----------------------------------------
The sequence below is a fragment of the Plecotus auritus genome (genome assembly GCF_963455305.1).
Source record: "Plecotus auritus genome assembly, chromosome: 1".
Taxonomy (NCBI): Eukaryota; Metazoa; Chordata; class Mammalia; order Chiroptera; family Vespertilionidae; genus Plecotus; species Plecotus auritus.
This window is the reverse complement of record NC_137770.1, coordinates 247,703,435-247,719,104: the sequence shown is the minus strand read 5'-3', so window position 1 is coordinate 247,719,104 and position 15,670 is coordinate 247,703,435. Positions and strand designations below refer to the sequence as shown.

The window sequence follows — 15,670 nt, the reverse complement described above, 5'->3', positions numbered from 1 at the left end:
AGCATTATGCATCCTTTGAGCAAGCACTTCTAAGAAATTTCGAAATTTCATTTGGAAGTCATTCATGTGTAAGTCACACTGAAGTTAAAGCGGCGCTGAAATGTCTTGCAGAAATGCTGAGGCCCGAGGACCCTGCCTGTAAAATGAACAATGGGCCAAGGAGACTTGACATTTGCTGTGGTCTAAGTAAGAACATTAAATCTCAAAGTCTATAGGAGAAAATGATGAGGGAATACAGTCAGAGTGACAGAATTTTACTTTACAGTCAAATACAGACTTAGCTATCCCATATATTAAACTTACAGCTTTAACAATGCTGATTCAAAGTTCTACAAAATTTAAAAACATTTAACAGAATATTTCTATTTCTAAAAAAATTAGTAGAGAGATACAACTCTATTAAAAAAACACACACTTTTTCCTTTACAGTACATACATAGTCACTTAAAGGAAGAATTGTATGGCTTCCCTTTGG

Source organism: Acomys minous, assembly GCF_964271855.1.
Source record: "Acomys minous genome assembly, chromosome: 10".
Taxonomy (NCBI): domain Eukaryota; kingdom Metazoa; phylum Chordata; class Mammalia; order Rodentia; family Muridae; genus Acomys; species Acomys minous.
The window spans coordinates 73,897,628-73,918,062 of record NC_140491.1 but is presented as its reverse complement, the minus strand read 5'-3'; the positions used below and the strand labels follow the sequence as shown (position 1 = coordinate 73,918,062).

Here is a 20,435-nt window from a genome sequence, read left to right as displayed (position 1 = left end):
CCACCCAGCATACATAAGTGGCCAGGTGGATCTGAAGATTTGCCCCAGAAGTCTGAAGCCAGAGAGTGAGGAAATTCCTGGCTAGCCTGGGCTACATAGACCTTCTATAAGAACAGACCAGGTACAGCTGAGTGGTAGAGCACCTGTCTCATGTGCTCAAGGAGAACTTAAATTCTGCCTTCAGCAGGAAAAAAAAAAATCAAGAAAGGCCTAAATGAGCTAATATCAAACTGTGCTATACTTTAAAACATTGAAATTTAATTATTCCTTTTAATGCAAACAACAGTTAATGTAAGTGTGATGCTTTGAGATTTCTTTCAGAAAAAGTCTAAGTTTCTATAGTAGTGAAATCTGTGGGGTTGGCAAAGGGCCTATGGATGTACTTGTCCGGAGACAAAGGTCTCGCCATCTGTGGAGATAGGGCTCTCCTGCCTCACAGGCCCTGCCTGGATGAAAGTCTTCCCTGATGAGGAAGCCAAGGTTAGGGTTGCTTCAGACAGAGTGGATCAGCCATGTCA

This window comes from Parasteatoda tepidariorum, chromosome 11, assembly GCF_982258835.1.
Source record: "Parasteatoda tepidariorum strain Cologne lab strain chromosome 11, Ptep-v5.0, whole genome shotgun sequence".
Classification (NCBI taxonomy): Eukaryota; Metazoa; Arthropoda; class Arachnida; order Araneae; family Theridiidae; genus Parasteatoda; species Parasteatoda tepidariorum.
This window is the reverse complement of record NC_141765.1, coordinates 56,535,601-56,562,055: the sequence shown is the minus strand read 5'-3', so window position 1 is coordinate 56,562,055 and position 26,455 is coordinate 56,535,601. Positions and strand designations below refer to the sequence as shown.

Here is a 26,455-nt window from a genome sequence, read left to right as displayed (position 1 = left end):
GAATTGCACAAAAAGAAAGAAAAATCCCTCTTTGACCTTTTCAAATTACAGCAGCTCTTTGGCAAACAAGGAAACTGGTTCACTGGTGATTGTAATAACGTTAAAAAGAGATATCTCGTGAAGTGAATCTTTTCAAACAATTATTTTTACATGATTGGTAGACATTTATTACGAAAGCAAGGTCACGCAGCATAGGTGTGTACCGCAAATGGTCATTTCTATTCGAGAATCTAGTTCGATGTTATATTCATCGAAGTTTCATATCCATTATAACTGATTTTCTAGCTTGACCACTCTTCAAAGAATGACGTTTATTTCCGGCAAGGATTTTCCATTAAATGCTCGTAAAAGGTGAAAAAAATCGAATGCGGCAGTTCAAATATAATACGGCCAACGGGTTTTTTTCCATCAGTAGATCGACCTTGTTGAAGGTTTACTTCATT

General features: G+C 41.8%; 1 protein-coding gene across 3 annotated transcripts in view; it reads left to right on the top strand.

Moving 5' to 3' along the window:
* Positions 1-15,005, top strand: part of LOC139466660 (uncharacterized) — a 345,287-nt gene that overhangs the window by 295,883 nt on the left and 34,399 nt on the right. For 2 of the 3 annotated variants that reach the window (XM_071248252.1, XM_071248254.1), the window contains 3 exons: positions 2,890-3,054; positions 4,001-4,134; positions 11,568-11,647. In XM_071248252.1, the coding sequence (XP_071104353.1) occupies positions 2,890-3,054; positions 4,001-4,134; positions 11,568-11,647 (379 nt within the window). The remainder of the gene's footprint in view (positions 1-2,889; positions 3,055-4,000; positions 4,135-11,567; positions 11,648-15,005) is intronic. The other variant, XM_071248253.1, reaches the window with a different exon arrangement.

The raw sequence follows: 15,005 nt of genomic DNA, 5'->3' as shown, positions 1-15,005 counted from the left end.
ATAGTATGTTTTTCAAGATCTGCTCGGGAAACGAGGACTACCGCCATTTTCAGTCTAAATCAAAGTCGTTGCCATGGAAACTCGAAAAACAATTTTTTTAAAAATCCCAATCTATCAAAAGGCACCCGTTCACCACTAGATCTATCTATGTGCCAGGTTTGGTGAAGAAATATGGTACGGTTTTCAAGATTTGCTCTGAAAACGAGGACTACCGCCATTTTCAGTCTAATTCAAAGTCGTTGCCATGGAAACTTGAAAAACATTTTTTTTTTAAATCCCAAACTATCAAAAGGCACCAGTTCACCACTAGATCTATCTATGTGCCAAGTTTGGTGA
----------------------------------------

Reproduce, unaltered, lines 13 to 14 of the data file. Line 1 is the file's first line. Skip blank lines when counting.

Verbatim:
This window comes from Parasteatoda tepidariorum, chromosome 11, assembly GCF_982258835.1.
Source record: "Parasteatoda tepidariorum strain Cologne lab strain chromosome 11, Ptep-v5.0, whole genome shotgun sequence".